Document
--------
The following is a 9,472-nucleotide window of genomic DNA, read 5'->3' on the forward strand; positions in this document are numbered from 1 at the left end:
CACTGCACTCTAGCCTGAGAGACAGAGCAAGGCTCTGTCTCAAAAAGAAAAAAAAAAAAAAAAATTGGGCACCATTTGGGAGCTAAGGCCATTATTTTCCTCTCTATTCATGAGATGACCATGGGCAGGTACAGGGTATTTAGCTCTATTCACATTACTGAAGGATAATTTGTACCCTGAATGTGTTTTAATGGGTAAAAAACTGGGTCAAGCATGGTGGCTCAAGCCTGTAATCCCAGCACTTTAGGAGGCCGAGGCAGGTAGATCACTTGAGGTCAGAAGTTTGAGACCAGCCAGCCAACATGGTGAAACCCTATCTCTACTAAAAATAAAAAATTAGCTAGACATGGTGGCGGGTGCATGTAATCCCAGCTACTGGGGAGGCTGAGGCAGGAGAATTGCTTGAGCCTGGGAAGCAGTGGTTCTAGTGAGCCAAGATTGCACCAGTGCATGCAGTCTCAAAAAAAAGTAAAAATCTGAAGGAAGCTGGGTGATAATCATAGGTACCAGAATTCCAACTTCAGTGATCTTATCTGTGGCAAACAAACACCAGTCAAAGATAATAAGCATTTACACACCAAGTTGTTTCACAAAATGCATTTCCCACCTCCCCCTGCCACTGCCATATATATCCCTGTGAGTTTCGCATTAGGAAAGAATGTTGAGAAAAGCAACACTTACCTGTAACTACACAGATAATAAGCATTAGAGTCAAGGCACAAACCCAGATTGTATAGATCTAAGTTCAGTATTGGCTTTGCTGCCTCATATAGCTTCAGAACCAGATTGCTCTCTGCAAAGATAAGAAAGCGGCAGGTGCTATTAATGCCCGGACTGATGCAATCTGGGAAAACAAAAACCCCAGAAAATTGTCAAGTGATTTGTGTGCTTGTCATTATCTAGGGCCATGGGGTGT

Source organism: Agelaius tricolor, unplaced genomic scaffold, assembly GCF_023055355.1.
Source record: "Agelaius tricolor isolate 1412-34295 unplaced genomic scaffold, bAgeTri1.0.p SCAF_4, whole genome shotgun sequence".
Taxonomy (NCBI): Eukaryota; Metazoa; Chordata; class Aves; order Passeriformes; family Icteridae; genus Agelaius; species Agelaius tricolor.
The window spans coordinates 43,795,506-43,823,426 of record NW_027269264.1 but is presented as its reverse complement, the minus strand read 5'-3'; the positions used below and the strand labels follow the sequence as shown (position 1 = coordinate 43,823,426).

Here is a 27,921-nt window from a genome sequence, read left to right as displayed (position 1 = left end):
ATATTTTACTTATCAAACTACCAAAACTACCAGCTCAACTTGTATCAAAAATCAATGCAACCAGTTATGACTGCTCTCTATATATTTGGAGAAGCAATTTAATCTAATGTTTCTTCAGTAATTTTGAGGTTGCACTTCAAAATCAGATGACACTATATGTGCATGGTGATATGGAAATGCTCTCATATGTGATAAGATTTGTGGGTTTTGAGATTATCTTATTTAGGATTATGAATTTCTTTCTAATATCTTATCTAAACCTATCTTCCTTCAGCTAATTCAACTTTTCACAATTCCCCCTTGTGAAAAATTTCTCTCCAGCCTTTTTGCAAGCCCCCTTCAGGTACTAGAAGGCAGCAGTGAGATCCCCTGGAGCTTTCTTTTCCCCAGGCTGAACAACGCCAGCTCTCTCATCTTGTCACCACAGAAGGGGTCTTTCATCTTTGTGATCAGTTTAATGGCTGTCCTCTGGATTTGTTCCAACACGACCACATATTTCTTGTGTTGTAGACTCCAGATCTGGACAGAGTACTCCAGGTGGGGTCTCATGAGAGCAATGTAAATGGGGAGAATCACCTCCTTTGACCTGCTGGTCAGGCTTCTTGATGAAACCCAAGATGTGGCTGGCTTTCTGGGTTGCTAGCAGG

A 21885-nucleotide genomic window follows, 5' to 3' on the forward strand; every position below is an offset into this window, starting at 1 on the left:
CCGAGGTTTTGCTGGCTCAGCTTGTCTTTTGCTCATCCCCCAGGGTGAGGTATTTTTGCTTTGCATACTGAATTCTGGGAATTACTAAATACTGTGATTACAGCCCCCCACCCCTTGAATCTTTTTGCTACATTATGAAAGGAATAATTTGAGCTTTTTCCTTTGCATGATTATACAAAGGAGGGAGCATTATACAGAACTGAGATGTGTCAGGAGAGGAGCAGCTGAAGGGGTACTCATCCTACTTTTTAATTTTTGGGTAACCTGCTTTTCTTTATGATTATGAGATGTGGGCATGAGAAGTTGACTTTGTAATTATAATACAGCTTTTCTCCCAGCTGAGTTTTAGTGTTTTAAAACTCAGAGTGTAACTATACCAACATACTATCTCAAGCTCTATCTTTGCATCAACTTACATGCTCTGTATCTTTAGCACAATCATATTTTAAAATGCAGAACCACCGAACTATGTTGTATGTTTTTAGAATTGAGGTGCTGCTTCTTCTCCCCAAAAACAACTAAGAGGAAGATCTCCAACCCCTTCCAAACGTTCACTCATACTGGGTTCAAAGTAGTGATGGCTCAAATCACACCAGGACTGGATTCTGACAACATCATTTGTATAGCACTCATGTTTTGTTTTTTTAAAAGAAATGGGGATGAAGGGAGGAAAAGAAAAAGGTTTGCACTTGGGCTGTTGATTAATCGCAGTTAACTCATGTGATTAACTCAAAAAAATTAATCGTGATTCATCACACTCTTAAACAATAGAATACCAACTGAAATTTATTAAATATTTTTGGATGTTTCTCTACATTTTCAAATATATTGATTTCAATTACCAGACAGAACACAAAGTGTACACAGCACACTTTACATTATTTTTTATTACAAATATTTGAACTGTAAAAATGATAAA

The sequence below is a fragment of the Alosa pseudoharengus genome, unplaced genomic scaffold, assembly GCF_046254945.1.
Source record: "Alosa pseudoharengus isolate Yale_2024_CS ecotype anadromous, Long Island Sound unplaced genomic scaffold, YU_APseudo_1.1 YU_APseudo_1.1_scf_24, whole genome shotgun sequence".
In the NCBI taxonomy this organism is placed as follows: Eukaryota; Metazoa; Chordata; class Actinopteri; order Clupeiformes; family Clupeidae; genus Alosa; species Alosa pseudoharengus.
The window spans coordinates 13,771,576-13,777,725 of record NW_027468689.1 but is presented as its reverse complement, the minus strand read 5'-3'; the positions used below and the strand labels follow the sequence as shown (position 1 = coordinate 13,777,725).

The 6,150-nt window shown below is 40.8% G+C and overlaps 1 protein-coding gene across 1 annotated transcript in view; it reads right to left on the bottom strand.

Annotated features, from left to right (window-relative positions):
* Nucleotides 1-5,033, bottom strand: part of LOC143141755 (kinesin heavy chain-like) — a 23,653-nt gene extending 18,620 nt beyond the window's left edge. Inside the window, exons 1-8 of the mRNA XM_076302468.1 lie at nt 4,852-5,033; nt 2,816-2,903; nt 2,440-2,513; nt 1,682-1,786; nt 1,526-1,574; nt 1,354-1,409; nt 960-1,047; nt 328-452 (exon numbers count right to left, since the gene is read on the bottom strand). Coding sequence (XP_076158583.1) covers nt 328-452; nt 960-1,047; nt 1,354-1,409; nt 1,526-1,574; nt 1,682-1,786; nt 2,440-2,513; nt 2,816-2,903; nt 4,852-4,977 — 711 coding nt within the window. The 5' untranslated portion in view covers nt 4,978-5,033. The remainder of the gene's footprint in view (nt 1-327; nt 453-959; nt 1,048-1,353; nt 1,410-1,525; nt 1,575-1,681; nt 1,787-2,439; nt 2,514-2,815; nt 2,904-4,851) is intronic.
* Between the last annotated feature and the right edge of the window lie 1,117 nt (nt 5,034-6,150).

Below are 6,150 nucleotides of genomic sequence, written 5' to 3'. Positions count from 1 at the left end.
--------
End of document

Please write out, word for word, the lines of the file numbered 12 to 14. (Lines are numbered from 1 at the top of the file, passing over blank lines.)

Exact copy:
Source record: "Alosa pseudoharengus isolate Yale_2024_CS ecotype anadromous, Long Island Sound unplaced genomic scaffold, YU_APseudo_1.1 YU_APseudo_1.1_scf_24, whole genome shotgun sequence".
In the NCBI taxonomy this organism is placed as follows: Eukaryota; Metazoa; Chordata; class Actinopteri; order Clupeiformes; family Clupeidae; genus Alosa; species Alosa pseudoharengus.
The window spans coordinates 13,771,576-13,777,725 of record NW_027468689.1 but is presented as its reverse complement, the minus strand read 5'-3'; the positions used below and the strand labels follow the sequence as shown (position 1 = coordinate 13,777,725).